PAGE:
Do you have a wardrobe overstuffed with clothes but yet you feel you have nothing to wear?  Well let me tell you a story…

Last year I found out about this lady, Jill Chivers, who had embarked upon one year without clothes shopping to address her shopping addiction.  She retraced her experience in her blog, describing how she created a life of abundance out of “deprivation”, and eventually tapped onto her experience to develop programmes to help women in the same situation.  Well I am not here to tell you her story, all details are on her website, but to tell you how her experience has influenced me to look at my own wardrobe in a different manner.

My husband and friends were quite surprised at first that I was even giving some thoughts to this idea.  After all, I am known for not being a big spender when it comes to clothes and accessories and for having a wardrobe, neatly contained and organised, made of clothes I mostly use and love.  Yet I felt compelled to try something similar on my own.  And as I couldn’t figure out what exactly I wanted to do – whether having a complete year without shopping or just a few months, or establishing a lower budget for shopping etc., I decided that I would stop shopping from the next day onward and see where this would take me.

 Get Organised & Beyond Singapore Clothes Diet

I had never thought of mixing red, orange and pink together before, but it works, right?

After a couple of months, I realised that the temptation to buy clothes was not because I didn’t have enough clothes but because I was wearing them in the same way over and over again.  Also the absence of season without the need to rotate clothes was probably adding to the feeling of boredom.  So I did some research on how to mix and match a wardrobe.  I started combining colours differently using the colour pallet concept and accessorising the same outfit in different ways.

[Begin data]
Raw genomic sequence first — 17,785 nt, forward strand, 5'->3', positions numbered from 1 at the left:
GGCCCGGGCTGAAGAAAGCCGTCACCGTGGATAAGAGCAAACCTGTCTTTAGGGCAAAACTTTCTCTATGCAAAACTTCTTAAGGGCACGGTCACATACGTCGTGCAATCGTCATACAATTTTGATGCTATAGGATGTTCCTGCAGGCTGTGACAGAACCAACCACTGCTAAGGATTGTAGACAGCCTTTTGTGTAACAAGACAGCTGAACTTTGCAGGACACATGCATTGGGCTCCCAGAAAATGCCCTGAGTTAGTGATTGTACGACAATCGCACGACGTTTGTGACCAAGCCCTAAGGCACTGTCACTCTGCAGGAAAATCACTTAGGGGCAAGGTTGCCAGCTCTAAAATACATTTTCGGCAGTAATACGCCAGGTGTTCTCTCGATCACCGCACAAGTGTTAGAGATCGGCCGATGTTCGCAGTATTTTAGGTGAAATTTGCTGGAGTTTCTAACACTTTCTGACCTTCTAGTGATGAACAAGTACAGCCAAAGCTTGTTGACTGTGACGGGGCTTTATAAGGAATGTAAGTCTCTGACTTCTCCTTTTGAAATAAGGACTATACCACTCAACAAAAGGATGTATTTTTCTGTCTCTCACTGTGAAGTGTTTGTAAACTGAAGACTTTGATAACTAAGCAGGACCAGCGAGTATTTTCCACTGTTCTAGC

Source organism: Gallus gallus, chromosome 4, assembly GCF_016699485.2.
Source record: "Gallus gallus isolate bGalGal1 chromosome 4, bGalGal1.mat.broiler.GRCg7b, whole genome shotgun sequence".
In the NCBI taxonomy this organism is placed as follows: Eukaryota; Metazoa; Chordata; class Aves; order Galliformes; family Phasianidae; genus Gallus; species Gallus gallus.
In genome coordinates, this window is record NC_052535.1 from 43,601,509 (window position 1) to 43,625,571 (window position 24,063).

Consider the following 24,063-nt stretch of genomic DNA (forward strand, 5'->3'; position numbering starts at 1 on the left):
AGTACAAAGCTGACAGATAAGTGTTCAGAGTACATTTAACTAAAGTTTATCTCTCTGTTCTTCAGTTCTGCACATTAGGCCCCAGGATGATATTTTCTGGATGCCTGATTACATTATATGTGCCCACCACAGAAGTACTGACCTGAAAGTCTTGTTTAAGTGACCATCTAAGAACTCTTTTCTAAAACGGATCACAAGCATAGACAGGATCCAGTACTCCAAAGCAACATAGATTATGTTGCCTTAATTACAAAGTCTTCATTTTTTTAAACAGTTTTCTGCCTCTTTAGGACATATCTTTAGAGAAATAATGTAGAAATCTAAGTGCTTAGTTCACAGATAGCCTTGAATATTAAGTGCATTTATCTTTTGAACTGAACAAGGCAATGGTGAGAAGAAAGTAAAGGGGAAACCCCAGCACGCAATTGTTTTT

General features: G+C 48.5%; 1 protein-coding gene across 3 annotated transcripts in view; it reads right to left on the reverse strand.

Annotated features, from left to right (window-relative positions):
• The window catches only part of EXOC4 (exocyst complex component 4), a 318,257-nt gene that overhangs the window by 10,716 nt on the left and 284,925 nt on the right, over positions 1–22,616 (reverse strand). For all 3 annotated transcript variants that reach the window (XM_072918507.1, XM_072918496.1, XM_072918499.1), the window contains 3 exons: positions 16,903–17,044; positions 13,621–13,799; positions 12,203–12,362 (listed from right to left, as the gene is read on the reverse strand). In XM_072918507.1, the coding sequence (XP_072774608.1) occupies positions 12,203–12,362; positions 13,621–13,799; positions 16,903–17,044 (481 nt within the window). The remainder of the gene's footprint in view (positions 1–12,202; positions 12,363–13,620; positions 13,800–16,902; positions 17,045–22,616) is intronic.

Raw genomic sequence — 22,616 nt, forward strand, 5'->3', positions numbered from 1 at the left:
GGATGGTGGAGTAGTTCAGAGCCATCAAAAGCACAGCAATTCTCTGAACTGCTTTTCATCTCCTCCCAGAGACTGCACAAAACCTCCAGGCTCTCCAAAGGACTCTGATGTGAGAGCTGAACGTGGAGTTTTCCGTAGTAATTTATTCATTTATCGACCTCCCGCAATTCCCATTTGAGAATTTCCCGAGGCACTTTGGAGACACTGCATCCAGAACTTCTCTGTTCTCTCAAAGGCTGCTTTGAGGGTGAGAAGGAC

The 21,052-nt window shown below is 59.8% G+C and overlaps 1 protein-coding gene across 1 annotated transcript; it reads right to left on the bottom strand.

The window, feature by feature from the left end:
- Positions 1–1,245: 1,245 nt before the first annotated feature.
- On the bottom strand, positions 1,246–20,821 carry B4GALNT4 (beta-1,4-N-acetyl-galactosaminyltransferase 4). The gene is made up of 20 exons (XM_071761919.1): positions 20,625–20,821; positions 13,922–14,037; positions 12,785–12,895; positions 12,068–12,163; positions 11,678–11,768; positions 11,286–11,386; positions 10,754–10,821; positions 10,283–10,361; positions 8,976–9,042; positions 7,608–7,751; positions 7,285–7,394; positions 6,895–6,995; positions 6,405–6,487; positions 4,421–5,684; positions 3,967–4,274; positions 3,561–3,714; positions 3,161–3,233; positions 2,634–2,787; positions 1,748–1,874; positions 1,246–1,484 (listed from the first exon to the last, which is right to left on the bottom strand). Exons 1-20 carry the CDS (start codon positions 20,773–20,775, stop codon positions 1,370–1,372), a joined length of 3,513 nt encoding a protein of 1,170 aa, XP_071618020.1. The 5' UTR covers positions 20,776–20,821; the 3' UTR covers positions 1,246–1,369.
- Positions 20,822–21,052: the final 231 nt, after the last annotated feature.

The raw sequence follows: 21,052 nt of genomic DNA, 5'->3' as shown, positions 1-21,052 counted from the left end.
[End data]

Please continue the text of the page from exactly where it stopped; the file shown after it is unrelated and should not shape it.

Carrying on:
The 80-20 rule applies pretty much to the way we make use of our clothes as we tend to wear 80% of the time 20% of the clothes we own.  In my case, I realised it was more towards 80% – 60%.  But interestingly the 40% I was wearing less often was primarily made of clothes I was saving for special occasions, occasions that were not always happening.  So I decided that there was no better time than now to enjoy them.  After all, fashion trends change, fabrics deteriorate and colours fade.  I also took the time to get clothes that were not fitting perfectly altered so I had no more excuses not to wear them.

Eight months down the road, I think I am making the items in my wardrobe work harder for me than before without feeling deprived.  I also came to realise that my best asset was actually having a bit of a sun tan.  And this can’t exactly be obtained in a shopping mall, can it?

Now I am sure you are eager to know whether I have resisted temptation so far!  Well truth to be told, not exactly…  I have bought a formal dress that I needed for a very specific occasion – I guess I could have worn something from my existing wardrobe instead but I really wanted to make an impression on that specific occasion.  The other purchase was a cardigan that I bought after doing some research on how to maximise my wardrobe to allow me to wear some of my dresses in different ways.  Honestly I could have delayed this purchase, but I am not going to beat myself up with this, overall I feel pretty satisfied of what I have achieved so far.

Regardless of whether you want to say no to shopping for a period of time, I highly encourage to start decluttering and organising your wardrobe.  Just keep what you use and make you feel good, the rest just takes up space.  You will be amazed of how a streamlined and organised wardrobe will save you time and make you feel more confident.  And if you need help, get in touch, I love decluttering and organising wardrobes!

Get organised and make room for life!



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